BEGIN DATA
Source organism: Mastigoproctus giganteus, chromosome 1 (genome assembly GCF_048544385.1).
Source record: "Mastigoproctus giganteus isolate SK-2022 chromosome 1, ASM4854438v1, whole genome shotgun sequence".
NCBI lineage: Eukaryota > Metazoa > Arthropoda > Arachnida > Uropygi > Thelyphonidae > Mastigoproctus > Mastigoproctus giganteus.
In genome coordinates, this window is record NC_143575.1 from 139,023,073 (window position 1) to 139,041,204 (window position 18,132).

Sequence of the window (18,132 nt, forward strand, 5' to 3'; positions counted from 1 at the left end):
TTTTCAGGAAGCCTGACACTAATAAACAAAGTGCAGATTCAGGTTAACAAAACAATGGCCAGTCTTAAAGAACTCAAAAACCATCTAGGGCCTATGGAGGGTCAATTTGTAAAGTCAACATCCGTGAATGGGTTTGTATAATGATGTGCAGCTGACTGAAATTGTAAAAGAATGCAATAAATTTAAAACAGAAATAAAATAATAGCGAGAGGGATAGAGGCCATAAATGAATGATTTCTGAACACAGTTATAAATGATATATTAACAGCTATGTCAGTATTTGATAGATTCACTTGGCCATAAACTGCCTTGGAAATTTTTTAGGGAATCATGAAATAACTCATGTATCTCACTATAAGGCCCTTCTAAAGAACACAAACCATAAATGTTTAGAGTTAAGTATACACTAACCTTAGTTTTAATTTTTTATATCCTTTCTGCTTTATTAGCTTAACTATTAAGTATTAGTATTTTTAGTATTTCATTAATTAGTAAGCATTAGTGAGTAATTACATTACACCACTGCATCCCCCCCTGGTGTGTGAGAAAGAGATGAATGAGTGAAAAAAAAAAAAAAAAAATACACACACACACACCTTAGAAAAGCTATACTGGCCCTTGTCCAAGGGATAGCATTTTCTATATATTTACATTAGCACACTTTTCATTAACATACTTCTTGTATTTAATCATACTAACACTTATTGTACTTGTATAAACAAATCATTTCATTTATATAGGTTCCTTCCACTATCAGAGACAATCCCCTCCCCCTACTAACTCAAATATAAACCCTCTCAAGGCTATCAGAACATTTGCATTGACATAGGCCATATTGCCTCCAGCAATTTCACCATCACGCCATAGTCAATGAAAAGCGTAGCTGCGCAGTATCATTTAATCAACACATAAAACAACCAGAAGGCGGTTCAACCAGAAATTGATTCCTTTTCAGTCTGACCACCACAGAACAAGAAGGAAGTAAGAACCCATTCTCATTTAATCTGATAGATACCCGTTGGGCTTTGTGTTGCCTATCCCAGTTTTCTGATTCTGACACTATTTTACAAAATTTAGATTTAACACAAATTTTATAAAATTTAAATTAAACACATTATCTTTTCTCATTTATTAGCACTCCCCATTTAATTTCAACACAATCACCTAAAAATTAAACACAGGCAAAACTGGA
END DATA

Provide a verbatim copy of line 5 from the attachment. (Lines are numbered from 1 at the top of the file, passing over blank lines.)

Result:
Sequence of the window (18,132 nt, forward strand, 5' to 3'; positions counted from 1 at the left end):